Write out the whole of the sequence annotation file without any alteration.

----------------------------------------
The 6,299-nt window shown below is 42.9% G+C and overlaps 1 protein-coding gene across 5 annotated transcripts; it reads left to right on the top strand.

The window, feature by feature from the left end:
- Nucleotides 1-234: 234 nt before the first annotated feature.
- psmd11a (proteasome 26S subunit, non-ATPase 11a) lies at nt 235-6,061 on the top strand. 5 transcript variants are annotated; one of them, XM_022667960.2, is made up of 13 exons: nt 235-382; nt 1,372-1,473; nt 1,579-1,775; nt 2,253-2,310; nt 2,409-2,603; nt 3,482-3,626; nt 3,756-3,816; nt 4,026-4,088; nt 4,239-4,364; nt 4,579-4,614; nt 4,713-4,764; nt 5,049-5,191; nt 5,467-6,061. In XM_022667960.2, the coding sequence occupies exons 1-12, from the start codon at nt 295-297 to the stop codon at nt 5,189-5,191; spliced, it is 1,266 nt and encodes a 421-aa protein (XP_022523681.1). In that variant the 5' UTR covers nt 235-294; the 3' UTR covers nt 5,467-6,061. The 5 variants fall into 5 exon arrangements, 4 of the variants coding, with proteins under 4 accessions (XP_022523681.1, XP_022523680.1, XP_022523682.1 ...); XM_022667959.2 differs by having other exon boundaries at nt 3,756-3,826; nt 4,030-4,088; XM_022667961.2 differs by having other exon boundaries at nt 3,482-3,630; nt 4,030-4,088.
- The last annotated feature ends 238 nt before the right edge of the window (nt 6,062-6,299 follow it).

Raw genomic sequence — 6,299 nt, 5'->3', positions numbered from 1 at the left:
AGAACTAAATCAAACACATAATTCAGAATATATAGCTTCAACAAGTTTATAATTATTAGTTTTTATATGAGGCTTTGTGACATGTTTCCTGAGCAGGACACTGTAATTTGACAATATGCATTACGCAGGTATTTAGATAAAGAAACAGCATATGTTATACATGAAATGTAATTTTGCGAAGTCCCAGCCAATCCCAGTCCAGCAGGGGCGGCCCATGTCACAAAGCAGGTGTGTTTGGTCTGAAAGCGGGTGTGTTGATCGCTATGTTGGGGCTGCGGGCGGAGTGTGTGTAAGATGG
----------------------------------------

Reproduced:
The 6,299-nt window shown below is 42.9% G+C and overlaps 1 protein-coding gene across 5 annotated transcripts; it reads left to right on the top strand.

The window, feature by feature from the left end:
- Nucleotides 1-234: 234 nt before the first annotated feature.
- psmd11a (proteasome 26S subunit, non-ATPase 11a) lies at nt 235-6,061 on the top strand. 5 transcript variants are annotated; one of them, XM_022667960.2, is made up of 13 exons: nt 235-382; nt 1,372-1,473; nt 1,579-1,775; nt 2,253-2,310; nt 2,409-2,603; nt 3,482-3,626; nt 3,756-3,816; nt 4,026-4,088; nt 4,239-4,364; nt 4,579-4,614; nt 4,713-4,764; nt 5,049-5,191; nt 5,467-6,061. In XM_022667960.2, the coding sequence occupies exons 1-12, from the start codon at nt 295-297 to the stop codon at nt 5,189-5,191; spliced, it is 1,266 nt and encodes a 421-aa protein (XP_022523681.1). In that variant the 5' UTR covers nt 235-294; the 3' UTR covers nt 5,467-6,061. The 5 variants fall into 5 exon arrangements, 4 of the variants coding, with proteins under 4 accessions (XP_022523681.1, XP_022523680.1, XP_022523682.1 ...); XM_022667959.2 differs by having other exon boundaries at nt 3,756-3,826; nt 4,030-4,088; XM_022667961.2 differs by having other exon boundaries at nt 3,482-3,630; nt 4,030-4,088.
- The last annotated feature ends 238 nt before the right edge of the window (nt 6,062-6,299 follow it).

Raw genomic sequence — 6,299 nt, 5'->3', positions numbered from 1 at the left:
AGAACTAAATCAAACACATAATTCAGAATATATAGCTTCAACAAGTTTATAATTATTAGTTTTTATATGAGGCTTTGTGACATGTTTCCTGAGCAGGACACTGTAATTTGACAATATGCATTACGCAGGTATTTAGATAAAGAAACAGCATATGTTATACATGAAATGTAATTTTGCGAAGTCCCAGCCAATCCCAGTCCAGCAGGGGCGGCCCATGTCACAAAGCAGGTGTGTTTGGTCTGAAAGCGGGTGTGTTGATCGCTATGTTGGGGCTGCGGGCGGAGTGTGTGTAAGATGG